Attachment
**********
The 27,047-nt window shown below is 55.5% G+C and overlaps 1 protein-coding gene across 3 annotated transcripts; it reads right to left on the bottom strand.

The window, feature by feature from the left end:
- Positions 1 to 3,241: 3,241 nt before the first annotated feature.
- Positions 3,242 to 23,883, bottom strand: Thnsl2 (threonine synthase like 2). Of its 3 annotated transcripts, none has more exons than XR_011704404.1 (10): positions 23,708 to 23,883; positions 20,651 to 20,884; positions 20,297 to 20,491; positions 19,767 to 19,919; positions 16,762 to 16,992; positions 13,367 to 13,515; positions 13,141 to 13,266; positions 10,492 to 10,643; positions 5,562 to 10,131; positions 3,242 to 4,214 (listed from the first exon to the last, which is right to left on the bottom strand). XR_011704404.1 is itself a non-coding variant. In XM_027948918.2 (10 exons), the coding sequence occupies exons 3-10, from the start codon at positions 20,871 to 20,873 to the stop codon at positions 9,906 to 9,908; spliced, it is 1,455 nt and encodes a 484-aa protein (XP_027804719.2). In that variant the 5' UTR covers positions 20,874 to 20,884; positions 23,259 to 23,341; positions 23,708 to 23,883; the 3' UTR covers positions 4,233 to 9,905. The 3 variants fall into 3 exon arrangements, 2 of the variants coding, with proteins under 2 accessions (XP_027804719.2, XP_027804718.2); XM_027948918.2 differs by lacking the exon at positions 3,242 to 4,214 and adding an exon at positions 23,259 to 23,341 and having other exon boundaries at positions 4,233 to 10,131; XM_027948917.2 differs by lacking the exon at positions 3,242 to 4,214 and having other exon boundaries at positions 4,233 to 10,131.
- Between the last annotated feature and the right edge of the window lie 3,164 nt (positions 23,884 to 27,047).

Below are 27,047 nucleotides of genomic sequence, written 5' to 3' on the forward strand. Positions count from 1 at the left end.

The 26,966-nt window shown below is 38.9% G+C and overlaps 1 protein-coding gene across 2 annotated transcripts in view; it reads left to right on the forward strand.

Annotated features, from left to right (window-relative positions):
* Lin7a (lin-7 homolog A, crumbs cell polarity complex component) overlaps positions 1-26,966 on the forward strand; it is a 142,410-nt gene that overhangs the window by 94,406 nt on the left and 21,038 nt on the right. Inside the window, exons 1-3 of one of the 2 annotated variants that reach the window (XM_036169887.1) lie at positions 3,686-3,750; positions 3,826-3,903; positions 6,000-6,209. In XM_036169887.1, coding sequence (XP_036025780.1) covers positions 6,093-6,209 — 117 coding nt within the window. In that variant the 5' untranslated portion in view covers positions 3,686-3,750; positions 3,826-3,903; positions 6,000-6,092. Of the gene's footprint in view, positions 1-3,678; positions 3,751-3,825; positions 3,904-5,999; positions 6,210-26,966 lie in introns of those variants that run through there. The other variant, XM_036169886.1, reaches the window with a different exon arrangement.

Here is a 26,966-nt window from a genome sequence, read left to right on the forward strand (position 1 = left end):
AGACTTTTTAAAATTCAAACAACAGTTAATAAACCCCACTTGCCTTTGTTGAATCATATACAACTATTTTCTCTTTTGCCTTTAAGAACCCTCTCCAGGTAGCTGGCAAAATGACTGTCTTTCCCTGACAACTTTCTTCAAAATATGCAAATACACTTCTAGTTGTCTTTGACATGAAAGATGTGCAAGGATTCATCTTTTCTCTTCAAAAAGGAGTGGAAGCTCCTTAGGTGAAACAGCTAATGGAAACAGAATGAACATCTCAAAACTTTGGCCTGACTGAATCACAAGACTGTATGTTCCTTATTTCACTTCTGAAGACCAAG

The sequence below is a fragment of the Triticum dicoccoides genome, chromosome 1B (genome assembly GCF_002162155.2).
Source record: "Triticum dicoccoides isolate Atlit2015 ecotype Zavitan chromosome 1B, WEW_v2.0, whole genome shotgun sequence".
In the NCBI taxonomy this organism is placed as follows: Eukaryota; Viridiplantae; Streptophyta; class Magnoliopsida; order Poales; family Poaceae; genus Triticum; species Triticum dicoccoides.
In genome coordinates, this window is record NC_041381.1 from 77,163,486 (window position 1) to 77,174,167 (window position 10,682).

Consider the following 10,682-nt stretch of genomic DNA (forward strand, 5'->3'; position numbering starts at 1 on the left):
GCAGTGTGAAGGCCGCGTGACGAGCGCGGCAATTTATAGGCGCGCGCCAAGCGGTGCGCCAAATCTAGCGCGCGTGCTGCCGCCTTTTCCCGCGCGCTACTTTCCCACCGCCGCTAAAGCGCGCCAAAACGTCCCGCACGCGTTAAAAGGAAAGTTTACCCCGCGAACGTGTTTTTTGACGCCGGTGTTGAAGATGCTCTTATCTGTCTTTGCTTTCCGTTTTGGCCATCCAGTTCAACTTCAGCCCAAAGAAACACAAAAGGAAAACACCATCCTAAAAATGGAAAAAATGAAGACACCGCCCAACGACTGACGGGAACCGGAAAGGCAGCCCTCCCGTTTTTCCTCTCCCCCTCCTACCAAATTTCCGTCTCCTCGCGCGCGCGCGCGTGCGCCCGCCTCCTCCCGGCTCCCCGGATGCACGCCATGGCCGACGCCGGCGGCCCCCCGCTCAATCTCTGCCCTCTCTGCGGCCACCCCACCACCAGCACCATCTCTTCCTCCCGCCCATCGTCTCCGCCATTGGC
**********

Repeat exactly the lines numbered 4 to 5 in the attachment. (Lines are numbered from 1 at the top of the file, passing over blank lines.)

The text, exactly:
- Positions 3,242 to 23,883, bottom strand: Thnsl2 (threonine synthase like 2). Of its 3 annotated transcripts, none has more exons than XR_011704404.1 (10): positions 23,708 to 23,883; positions 20,651 to 20,884; positions 20,297 to 20,491; positions 19,767 to 19,919; positions 16,762 to 16,992; positions 13,367 to 13,515; positions 13,141 to 13,266; positions 10,492 to 10,643; positions 5,562 to 10,131; positions 3,242 to 4,214 (listed from the first exon to the last, which is right to left on the bottom strand). XR_011704404.1 is itself a non-coding variant. In XM_027948918.2 (10 exons), the coding sequence occupies exons 3-10, from the start codon at positions 20,871 to 20,873 to the stop codon at positions 9,906 to 9,908; spliced, it is 1,455 nt and encodes a 484-aa protein (XP_027804719.2). In that variant the 5' UTR covers positions 20,874 to 20,884; positions 23,259 to 23,341; positions 23,708 to 23,883; the 3' UTR covers positions 4,233 to 9,905. The 3 variants fall into 3 exon arrangements, 2 of the variants coding, with proteins under 2 accessions (XP_027804719.2, XP_027804718.2); XM_027948918.2 differs by lacking the exon at positions 3,242 to 4,214 and adding an exon at positions 23,259 to 23,341 and having other exon boundaries at positions 4,233 to 10,131; XM_027948917.2 differs by lacking the exon at positions 3,242 to 4,214 and having other exon boundaries at positions 4,233 to 10,131.
- Between the last annotated feature and the right edge of the window lie 3,164 nt (positions 23,884 to 27,047).